WASHINGTON – During the heat of the Democratic primaries, Hillary Clinton had no more fervent supporter than my younger daughter. But Julia, then 10, needed no prompting to grasp the importance of Barack Obama’s candidacy.

"Mom, it would be really great to have a woman president," she said. "But it would be a bigger deal to have an African-American president."

Forgive this bit of parental tale-telling, but her comment has been on my mind. I understood, on an intellectual plane, the significance of electing the first black president. Yet until he was sworn in, I don’t think I fully absorbed its overwhelming emotional force.

A few snapshots along the way:

•It’s several weeks after the election, and I have the privilege of being invited to read to Mr. Canady’s third-grade class at Emery Elementary in the District of Columbia. Every child is African-American. On the wall is a glossy poster of Obama.

"It changes how black children look at themselves," Obama said when he visited the Washington Post last week. "It also changes how white children look at black children."

•I’m reading the newspaper, and the day’s obituaries leap out as a symbol of the changing times. Charles Morgan, the civil rights lawyer who helped establish the principle of "one person, one vote." Cornelia Wallace, the widow of segregationist Alabama Gov. George Wallace. William Zantzinger, the privileged landowner who hit a black barmaid with his cane when she was too slow serving his drink. The barmaid later died, and the ugly episode was immortalized in Bob Dylan’s ballad "The Lonesome Death of Hattie Carroll."

Could any of these three have foreseen this moment? Morgan, perhaps. "The civil rights movement is freeing the Negro from the bondage of slavery," the New York Times obituary quotes him as saying, "and the South is being freed from the bondage of the Negro, and the nation will be freed from the bondage of the South. And then you know what we’re going to do? We’re going to re-create America."

•We’re at an inaugural party at the newly reopened Smithsonian Museum of American History. On the way, we drove by Constitution Hall, where the Daughters of the American Revolution had barred Marian Anderson from singing. Now, we stand eating our sushi and dumplings next to a gleaming lunch counter — the lunch counter, transported intact from the F.W. Woolworth store in Greensboro, N.C., where four black students sat down one day in February 1960, asked to be served, and refused to leave. Standing nearby is Eric Holder, soon to be the first African-American attorney general. Holder’s late sister-in-law was one of the first two blacks to integrate the University of Alabama. Re-creating America, indeed.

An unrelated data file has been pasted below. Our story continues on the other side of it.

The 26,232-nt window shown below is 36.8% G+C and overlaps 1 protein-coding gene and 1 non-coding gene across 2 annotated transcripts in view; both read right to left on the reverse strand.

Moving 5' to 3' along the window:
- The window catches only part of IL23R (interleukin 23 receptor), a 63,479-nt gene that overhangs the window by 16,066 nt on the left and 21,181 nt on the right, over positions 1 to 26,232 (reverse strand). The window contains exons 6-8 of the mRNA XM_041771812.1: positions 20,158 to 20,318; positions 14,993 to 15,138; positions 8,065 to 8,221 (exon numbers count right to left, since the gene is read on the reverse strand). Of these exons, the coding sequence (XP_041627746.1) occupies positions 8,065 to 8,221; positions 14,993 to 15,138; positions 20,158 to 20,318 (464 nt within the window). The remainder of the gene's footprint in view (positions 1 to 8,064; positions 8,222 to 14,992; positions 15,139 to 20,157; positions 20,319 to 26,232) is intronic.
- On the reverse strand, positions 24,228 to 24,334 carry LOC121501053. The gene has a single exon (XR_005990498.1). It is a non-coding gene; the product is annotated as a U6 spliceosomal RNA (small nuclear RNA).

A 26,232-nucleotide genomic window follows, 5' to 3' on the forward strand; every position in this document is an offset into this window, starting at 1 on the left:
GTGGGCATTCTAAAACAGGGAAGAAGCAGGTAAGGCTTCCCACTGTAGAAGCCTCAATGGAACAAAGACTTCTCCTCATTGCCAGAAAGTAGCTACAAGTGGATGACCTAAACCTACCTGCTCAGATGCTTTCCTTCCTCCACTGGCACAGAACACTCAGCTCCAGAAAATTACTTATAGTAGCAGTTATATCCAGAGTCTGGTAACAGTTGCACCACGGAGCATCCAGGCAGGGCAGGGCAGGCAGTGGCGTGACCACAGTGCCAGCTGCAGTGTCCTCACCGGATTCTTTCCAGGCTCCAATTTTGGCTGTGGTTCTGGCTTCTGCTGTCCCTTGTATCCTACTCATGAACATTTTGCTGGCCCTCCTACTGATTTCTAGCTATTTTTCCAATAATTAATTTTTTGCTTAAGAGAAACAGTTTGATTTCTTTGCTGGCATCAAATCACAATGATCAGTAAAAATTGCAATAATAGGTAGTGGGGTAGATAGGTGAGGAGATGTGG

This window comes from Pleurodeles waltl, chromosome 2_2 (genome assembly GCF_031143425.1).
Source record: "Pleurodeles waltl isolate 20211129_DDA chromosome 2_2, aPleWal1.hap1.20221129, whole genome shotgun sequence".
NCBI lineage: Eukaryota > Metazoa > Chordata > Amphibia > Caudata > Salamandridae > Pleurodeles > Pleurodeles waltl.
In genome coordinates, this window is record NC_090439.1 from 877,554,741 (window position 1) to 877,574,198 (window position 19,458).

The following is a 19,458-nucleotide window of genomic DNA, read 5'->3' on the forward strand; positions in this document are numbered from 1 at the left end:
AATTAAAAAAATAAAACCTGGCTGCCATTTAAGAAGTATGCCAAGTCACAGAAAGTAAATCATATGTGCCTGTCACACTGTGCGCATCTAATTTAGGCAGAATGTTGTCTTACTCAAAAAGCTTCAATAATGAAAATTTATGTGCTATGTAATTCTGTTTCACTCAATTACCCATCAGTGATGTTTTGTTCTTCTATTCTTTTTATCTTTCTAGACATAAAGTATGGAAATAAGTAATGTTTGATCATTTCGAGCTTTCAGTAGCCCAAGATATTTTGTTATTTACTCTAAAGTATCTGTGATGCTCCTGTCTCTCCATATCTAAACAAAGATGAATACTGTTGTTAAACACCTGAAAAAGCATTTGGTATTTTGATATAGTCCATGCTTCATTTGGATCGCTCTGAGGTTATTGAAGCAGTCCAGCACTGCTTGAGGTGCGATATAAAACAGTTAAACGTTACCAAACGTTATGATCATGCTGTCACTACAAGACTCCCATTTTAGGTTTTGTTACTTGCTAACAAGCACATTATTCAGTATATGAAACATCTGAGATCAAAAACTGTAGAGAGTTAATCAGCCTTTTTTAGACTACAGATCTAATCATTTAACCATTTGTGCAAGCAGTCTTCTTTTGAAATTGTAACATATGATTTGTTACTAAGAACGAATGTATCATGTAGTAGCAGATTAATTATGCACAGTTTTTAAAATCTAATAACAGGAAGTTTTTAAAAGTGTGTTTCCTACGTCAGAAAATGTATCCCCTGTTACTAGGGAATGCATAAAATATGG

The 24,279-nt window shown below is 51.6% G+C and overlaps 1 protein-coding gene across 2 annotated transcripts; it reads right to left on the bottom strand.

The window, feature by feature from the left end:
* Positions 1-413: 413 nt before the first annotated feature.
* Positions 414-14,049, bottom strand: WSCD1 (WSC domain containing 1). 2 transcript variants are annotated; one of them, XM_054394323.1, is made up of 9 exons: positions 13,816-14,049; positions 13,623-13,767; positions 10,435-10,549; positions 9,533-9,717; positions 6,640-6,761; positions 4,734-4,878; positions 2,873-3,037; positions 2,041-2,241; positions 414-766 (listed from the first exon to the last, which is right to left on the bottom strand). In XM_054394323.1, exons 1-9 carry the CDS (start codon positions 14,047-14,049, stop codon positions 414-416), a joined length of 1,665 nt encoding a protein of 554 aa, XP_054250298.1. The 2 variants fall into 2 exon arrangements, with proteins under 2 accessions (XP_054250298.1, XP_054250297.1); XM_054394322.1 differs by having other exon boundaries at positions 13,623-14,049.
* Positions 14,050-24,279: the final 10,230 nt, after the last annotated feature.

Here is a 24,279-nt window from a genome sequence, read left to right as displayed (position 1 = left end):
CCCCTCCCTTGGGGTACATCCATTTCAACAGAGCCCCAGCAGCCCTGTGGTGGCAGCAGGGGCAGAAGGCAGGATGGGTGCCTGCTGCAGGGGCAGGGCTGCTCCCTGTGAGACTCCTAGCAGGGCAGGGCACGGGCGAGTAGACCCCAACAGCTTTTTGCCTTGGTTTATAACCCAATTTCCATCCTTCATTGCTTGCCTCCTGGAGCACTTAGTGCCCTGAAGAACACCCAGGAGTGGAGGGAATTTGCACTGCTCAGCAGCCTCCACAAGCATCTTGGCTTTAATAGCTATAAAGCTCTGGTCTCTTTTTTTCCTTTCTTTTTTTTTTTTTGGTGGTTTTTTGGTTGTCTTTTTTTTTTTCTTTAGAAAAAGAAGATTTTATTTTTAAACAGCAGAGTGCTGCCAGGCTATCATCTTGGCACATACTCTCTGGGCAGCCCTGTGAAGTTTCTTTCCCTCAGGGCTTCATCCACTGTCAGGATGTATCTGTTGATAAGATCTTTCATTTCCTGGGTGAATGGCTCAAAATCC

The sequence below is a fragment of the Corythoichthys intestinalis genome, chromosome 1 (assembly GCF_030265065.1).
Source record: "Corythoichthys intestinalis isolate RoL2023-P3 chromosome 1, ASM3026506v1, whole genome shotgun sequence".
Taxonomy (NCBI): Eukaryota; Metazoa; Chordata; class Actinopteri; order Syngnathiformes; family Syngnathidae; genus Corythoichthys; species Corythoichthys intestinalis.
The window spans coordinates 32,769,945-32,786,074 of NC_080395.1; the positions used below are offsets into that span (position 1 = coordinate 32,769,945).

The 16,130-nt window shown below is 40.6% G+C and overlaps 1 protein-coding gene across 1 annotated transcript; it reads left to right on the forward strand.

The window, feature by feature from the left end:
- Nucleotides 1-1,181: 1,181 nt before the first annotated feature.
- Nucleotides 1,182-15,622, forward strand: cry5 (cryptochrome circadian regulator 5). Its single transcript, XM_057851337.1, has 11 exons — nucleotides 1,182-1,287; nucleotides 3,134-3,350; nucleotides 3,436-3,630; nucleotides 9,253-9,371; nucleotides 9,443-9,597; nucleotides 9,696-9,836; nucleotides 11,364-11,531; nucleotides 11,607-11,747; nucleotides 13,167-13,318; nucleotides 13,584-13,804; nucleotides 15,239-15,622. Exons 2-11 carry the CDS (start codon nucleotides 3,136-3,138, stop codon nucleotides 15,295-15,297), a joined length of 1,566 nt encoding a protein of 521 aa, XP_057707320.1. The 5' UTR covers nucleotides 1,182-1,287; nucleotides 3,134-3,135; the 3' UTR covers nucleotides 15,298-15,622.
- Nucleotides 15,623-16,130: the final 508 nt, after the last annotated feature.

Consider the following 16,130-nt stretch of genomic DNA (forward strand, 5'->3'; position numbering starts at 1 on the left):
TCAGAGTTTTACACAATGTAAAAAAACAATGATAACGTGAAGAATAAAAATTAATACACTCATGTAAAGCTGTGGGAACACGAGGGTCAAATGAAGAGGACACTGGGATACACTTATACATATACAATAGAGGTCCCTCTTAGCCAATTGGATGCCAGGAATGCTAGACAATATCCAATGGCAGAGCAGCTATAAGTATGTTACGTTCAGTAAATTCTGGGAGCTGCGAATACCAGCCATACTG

•And now, on the Mall, the Capitol dome majestic as always, Aretha Franklin singing "My Country, ’Tis of Thee." How many times have I heard this song, but today, "Let freedom ring" has a potent new resonance. They were King’s words, spoken from the other end of this long stretch now jammed with people. "This will be the day when all of God’s children will be able to sing with a new meaning," King said, describing his dream nearly 46 years ago.

Of course, Obama’s election does not mean King’s dream is fully realized, not by a long shot. But as Gwen Ifill writes in her book "The Breakthrough: Politics and Race in the Age of Obama," "Perhaps breakthroughs are on the verge of becoming enough of a part of the national political landscape that at some point we will cease noticing them altogether."

Or our children will. Lately, Julia’s been reading "To Kill a Mockingbird." At the part when Tom Robinson, a black man unjustly accused of raping a white woman, goes on trial, I ask her what she expects. "I think Atticus will get him off," she says, with a child’s serene confidence in the essential goodness of mankind. I hate that she is about to be disappointed; I love the contrapuntal lesson that Obama’s inauguration sends. And I look forward to the day I can stand with Julia and watch the first woman president deliver her inaugural address.

Ruth Marcus’ column is distributed by the Washington Post Writers Group.